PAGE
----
Chinese consumers are willing to try new things, whether it comes to changing products or trusting new brands. According to Mintel's haircare survey in China, 66% of respondents said they don't like to keep using the same haircare products. Notably, young consumers aged 25 to 39 are the major explorers who try new haircare products. 67% of Chinese consumers consider their specific hair problem the most important reason to try new products and brands.

Chinese consumers' appetite for new products is driven by benefits, especially in resolving their pain points, including hair problems and conditions. Such a mindset is similar to the effectiveness-led skincare market to some extent. Consumers are still discovering the best solutions that work, and they're open to trying niche imported brands, revealing an ongoing trend for consumers to look for high-end products that deliver better treatment or elegant scent.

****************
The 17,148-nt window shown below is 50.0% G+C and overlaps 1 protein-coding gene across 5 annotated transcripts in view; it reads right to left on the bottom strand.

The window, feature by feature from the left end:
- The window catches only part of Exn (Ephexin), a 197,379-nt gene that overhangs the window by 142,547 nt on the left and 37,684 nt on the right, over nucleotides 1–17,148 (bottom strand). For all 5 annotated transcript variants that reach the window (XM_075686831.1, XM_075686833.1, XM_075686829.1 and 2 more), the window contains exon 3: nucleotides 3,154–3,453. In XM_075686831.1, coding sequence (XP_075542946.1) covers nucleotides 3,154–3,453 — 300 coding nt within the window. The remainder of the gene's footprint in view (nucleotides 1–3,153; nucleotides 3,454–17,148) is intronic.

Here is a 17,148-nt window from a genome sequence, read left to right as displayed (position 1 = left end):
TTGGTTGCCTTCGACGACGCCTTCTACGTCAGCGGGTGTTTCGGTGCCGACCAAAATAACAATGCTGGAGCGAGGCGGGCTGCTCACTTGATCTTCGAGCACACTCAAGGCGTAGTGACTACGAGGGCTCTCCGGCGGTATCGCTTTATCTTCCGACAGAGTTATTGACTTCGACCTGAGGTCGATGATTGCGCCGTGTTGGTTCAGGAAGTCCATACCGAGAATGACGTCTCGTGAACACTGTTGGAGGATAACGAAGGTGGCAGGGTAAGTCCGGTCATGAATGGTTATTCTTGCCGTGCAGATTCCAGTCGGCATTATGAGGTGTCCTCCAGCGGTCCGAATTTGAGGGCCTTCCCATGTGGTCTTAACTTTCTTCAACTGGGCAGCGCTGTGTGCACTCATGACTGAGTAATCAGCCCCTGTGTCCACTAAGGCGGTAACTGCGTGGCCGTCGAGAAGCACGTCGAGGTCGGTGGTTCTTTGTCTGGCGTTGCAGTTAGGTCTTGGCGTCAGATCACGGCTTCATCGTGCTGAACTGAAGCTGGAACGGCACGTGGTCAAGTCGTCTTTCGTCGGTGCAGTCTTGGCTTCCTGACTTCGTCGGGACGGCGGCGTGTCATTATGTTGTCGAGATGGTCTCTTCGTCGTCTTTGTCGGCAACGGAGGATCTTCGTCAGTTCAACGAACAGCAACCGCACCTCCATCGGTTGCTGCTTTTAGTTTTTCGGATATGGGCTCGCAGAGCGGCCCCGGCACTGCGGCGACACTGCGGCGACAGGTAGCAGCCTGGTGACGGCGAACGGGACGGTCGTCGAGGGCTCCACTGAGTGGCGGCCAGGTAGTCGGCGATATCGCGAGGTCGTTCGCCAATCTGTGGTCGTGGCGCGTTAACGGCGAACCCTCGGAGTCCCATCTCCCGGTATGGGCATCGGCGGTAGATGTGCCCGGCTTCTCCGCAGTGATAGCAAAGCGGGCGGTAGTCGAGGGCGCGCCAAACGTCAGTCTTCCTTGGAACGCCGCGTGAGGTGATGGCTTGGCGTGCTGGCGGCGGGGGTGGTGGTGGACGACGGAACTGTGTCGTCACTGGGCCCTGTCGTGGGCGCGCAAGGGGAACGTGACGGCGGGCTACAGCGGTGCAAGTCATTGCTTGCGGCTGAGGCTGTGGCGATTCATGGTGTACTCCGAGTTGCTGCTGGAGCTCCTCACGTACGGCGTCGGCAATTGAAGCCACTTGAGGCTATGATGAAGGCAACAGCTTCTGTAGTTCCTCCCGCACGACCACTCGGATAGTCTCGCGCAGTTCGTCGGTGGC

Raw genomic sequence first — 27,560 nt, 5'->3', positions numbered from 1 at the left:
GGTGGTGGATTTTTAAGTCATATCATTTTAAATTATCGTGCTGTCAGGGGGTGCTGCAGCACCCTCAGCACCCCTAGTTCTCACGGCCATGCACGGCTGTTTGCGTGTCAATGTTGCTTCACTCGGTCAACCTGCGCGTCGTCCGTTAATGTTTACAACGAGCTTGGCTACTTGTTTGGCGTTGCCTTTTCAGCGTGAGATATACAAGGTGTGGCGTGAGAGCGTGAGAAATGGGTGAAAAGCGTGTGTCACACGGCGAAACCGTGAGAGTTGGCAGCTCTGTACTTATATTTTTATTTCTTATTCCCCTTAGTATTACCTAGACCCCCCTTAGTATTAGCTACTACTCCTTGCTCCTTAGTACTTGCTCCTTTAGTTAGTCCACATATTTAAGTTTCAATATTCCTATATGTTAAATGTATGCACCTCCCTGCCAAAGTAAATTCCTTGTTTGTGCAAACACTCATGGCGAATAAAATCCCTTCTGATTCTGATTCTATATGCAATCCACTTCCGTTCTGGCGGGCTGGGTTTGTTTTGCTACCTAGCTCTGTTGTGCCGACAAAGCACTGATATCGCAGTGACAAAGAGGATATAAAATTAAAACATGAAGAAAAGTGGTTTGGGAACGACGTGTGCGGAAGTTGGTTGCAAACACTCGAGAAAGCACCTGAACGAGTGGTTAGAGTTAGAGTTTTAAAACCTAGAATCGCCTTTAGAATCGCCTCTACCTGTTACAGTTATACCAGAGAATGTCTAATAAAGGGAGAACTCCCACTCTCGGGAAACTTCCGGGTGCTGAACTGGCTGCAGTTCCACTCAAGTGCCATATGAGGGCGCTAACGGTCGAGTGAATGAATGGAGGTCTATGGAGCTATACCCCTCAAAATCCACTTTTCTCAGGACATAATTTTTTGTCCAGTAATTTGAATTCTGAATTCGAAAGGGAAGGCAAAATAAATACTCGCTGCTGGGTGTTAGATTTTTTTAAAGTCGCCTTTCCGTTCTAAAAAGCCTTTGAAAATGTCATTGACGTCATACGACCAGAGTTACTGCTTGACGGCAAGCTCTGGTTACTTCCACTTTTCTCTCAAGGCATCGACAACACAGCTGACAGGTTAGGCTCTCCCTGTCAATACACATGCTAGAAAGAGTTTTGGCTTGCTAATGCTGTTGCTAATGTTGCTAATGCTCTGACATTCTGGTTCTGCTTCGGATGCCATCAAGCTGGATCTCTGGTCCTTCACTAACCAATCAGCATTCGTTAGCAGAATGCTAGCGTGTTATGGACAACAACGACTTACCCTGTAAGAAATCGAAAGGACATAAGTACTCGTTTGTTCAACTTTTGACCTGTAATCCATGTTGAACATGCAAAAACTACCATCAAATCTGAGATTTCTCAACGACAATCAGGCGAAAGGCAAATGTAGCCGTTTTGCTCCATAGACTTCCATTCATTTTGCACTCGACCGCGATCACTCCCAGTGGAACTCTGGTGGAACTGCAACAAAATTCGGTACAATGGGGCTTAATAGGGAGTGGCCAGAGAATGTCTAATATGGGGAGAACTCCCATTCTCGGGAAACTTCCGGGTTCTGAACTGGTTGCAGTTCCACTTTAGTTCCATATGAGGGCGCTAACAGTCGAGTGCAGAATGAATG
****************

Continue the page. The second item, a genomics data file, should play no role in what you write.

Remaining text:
A few innovative merchants benefited from an increase in e-commerce and China's quick recovery from the pandemic, allowing them to outperform the sector.

America’s HASK Beauty, a brand that stands for hair and skin kindness, quickly expanded digital operations via Tmall Global in 2021 to capture the growing demand for essence treatments and scalp care, and has seen a sales boom.

Kerastase, a premium haircare brand owned by L’Oréal, is the beneficiary of China's haircare market. The brand has been in the market for many years, becoming popular among Chinese consumers through cross-border e-commerce business. Witnessing colossal success, Kerastase then entered the China market through general trade and launched its Tmall flagship store. The brand stocks a large inventory in mainland China warehouses to meet local consumer demand and shorten shipping times with general trade. Now, the Kerastase Tmall store boasts nearly 4 million fans.